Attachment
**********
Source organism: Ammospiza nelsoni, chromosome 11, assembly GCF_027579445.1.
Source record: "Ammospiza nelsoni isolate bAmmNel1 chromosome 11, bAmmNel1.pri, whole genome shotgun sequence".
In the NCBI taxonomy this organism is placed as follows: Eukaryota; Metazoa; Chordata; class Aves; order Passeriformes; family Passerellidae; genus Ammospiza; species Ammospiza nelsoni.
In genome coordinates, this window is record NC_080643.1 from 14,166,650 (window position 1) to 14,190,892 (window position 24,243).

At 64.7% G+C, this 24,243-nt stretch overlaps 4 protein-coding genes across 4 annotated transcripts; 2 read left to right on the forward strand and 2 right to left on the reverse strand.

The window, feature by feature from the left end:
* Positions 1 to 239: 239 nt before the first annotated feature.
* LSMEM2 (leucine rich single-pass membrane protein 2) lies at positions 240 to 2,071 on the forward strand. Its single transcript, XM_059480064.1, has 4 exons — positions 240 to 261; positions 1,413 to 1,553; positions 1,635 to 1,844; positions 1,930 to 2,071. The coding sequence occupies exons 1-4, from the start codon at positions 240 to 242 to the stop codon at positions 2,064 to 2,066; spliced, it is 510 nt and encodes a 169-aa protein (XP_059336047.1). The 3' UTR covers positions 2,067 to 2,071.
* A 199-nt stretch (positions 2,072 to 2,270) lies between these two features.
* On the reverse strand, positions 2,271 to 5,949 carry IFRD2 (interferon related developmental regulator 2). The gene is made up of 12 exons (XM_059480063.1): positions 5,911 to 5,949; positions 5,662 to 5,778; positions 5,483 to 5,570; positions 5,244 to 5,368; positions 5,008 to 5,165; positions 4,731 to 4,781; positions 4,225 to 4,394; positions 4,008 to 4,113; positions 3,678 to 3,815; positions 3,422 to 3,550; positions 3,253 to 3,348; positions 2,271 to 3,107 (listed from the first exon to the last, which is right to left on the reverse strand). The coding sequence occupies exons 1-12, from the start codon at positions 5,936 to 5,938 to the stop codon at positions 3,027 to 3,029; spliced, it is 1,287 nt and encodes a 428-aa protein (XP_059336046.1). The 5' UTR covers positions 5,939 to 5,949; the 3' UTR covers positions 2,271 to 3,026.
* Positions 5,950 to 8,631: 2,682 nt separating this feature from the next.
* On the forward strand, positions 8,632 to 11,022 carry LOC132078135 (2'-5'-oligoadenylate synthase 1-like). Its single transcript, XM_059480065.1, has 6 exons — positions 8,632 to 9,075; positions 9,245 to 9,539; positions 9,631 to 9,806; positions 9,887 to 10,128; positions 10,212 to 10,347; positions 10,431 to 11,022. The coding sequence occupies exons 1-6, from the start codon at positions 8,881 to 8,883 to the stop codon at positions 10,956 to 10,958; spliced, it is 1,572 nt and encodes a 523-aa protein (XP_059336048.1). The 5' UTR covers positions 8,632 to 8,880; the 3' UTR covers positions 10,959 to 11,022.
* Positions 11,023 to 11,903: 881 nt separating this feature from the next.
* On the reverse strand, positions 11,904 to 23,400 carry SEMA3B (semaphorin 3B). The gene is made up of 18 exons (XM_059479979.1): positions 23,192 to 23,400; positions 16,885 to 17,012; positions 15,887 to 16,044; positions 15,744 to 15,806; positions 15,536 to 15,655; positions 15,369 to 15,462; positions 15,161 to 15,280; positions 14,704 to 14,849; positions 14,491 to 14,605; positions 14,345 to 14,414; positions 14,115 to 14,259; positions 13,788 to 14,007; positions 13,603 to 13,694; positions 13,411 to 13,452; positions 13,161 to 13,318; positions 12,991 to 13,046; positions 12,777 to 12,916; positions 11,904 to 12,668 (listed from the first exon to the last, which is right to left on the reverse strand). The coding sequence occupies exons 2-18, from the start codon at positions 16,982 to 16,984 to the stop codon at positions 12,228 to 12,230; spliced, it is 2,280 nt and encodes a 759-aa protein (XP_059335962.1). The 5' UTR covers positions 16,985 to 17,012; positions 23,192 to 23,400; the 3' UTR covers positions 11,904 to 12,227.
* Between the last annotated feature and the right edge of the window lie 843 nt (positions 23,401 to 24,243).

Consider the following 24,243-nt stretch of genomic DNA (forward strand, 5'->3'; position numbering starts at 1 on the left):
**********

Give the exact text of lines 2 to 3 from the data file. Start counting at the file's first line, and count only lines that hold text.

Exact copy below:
Source record: "Ammospiza nelsoni isolate bAmmNel1 chromosome 11, bAmmNel1.pri, whole genome shotgun sequence".
In the NCBI taxonomy this organism is placed as follows: Eukaryota; Metazoa; Chordata; class Aves; order Passeriformes; family Passerellidae; genus Ammospiza; species Ammospiza nelsoni.